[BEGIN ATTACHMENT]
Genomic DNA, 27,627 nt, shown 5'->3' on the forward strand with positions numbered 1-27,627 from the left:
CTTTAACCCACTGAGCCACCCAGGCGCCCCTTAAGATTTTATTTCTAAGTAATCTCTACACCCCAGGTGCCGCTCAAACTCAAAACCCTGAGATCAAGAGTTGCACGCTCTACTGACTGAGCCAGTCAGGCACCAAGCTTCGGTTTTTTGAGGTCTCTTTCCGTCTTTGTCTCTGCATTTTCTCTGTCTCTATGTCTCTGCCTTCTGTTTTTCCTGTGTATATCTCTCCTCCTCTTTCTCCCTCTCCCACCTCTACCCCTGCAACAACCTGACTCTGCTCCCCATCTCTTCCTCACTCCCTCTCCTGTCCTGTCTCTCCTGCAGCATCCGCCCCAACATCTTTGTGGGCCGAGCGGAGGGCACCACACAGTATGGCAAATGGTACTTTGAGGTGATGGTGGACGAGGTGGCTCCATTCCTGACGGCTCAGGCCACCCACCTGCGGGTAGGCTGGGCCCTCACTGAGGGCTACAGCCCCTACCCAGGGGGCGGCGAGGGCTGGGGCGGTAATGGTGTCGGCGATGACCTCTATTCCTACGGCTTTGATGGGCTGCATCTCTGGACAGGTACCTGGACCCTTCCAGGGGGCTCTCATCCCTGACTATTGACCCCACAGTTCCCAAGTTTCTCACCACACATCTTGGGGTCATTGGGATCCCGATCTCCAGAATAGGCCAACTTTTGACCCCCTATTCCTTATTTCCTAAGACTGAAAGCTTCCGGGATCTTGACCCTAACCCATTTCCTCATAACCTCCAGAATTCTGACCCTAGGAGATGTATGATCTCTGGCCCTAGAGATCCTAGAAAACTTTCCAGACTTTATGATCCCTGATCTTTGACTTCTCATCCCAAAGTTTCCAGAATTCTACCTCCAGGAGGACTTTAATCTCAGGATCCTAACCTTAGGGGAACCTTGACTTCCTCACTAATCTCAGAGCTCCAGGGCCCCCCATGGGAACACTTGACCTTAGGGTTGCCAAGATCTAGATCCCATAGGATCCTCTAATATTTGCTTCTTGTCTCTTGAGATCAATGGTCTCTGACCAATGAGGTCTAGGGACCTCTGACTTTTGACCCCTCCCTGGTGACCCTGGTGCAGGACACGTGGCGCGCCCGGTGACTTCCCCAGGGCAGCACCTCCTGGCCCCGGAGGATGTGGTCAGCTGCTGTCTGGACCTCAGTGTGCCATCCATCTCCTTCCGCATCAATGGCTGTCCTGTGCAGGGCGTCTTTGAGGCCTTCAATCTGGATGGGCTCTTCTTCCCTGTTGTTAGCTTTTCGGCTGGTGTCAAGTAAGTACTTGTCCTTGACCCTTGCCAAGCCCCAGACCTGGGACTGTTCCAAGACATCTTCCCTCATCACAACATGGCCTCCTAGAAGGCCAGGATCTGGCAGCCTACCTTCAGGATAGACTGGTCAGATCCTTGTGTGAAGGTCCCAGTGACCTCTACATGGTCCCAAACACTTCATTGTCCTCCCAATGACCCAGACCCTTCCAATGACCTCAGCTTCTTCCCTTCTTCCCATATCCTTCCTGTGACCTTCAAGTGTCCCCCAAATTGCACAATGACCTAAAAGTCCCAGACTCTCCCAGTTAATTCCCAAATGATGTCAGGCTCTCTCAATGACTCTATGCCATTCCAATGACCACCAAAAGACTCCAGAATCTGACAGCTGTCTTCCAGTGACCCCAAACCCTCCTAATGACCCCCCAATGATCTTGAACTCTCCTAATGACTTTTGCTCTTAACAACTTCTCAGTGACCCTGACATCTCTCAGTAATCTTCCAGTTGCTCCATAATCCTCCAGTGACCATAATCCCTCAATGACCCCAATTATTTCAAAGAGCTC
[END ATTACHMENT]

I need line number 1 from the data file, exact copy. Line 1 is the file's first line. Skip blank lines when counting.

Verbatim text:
Genomic DNA, 27,627 nt, shown 5'->3' on the forward strand with positions numbered 1-27,627 from the left: